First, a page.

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Milwaukee County Transit System sees increase in ridership, but numbers still lag behind pre-pandemic levels

Data shows 1.1M more rides compared to this time last year

An aerial view of a city bus in Milwaukee turning through an intersection.
A Milwaukee bus turns a corner at an intersection in the city. Potential budget cuts to Milwaukee County’s bus system could mean thousands of riders across the county would lose service. Photo courtesy of the Milwaukee County Transit System

The Milwaukee County Transit System is seeing an increase in ridership this year compared to last, but numbers are still not as high as they were before the COVID-19 pandemic.

As of this week, the transit system will have given nearly 1.1 million more rides than this time last year, for a total of 8.5 million.

“The good news is that ridership is definitely bouncing back,” said Kristina Hoffman, director of marketing and communications for MCTS.

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Even so, in 2019 MCTS racked up nearly 29 million rides. One year later, that number dropped to 15.5 million, a nearly 50 percent decrease. In 2021, that number dropped again, to 14.3 million rides.

Transit agencies around the country were seeing declining ridership even before the COVID-19 pandemic. But shelter-in-place policies created even steeper drops.

An April 2022 study by the Wisconsin Policy Forum found that bus ridership was down about 50 percent across Milwaukee County and the cities of Appleton, Eau Claire, Green Bay, Kenosha, Madison, Oshkosh, Racine and Waukesha. In 2019, Wisconsin residents rode on those transit systems 48.5 million times, according to the report. In 2021, ridership was down to 22.6 million.

The 2020 annual report from MCTS said it’s “unclear” whether ridership levels will return to pre-pandemic levels.

“That’s the elephant in the room; will transit ever get back to the pre-pandemic levels, and I think we’re trying to figure out really what the new normal is,” Hoffman said.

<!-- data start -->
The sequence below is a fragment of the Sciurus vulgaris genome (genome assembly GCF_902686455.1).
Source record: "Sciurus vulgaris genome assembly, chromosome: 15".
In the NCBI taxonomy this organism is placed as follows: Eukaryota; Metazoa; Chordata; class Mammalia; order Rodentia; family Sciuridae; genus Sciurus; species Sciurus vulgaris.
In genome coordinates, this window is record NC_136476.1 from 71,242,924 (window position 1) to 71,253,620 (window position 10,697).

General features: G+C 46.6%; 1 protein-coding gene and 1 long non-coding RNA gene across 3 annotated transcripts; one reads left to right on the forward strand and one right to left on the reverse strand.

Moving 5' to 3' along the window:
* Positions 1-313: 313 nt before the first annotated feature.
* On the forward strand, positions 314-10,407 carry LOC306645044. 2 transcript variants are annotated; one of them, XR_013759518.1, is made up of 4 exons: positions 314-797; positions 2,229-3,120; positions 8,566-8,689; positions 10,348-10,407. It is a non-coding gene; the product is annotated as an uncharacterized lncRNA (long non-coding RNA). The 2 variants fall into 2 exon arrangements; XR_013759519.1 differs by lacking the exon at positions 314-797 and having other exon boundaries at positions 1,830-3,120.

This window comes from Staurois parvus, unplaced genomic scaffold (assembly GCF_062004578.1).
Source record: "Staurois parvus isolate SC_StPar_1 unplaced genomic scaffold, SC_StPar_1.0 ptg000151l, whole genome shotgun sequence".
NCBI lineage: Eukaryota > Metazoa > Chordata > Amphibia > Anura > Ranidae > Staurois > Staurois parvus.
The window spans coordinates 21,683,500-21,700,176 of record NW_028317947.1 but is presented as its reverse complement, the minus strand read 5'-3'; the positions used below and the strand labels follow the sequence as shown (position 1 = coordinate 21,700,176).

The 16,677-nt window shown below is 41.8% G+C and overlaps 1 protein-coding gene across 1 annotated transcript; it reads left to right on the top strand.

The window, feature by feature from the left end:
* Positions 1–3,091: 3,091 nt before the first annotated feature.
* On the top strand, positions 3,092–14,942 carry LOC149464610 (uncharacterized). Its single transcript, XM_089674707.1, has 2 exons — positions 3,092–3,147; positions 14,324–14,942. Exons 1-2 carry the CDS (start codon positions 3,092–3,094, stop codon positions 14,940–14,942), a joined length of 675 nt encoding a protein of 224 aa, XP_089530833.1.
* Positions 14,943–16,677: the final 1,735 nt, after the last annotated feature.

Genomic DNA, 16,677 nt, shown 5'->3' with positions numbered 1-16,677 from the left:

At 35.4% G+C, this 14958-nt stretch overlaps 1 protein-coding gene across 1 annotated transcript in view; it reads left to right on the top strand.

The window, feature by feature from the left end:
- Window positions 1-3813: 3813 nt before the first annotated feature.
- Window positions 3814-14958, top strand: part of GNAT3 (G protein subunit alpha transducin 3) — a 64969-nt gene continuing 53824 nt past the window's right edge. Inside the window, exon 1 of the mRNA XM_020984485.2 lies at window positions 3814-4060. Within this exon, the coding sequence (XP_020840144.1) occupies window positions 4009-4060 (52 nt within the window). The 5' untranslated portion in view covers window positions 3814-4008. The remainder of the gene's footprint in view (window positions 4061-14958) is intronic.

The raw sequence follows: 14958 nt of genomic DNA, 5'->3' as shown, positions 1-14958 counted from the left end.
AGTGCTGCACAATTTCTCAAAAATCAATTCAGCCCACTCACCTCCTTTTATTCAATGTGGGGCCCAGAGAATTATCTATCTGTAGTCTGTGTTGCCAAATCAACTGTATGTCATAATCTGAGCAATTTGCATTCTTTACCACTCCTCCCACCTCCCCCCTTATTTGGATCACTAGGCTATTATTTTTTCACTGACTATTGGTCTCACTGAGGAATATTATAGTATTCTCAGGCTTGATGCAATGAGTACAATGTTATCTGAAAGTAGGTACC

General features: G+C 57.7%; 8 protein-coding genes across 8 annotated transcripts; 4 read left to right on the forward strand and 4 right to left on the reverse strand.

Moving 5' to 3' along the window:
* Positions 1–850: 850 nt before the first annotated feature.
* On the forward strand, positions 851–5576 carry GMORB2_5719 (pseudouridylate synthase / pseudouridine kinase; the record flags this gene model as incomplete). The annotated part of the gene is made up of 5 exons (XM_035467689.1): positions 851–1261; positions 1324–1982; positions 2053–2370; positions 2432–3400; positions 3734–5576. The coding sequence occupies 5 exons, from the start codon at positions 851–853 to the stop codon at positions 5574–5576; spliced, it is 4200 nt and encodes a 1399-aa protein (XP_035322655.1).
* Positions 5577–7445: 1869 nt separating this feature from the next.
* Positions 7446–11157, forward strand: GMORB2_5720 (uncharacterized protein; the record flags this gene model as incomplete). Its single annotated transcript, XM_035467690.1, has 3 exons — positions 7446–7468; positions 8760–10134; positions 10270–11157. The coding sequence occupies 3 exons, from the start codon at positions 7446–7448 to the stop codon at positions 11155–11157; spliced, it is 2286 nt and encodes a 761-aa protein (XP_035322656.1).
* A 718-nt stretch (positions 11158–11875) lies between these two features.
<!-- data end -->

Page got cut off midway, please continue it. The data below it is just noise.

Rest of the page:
But for now, Hoffman is viewing the increase this year as an “achievement worth celebrating.”

Hoffman said the summer festival season in Milwaukee has contributed to the increase. MCTS expects another boost in ridership when college classes are fully in session. Unpredictable gas prices and more people returning to the office for work has also led to the increase.

MCTS is also seeing a five percent increase in riders using the bus for “social and recreational use,” according to the annual ridership survey.

“So we expect the ridership trend to continue,” Hoffman said.

But with the increase comes an increased focus on the financial challenges the bus system is facing in Milwaukee County.

MCTS is expecting a budget deficit of around $40 million by 2025. The state legislature is also cutting funding to Madison and Milwaukee by 50 percent over the next two years despite an estimated state budget surplus of as much as $5 billion.

“Our MCTS system is being asked to do more with less,” Milwaukee County Chairwoman Marcelia Nicholson said. “Gas prices are going up, the cost of providing our services is going up, and then the state legislature actually cut our transit funding in half.”

Nicholson said a $19.7 million investment in transit services for Milwaukee County from American Rescue Plan funds has helped.

“But that’s not enough, we really need to restore transit aid,” she said.

In a news release, Hoffman said MCTS is facing an “upcoming fiscal cliff that will force us to make difficult decisions unless long-term funding solutions can be identified at local, state and federal levels.”

Nicholson said the Milwaukee County Board is working with the county executive and state officials to restore cuts in funding.

The county transit system is also focusing on its MCTS Next redesign, which includes making 60 percent of buses arrive at least every 15 minutes during service hours. The system removed some stops that were close together, shortening some routes while extending others. It’s been in the works for years, but wasn’t fully implemented until last summer.

MCTS is also looking to purchase more clean diesel buses, as federal and local funds just helped them purchase 73 new clean diesel buses this year. The transit system plans to retire 73 buses federally recognized as past their useful life, replacing each with an advanced clean diesel bus by fall, a news release said.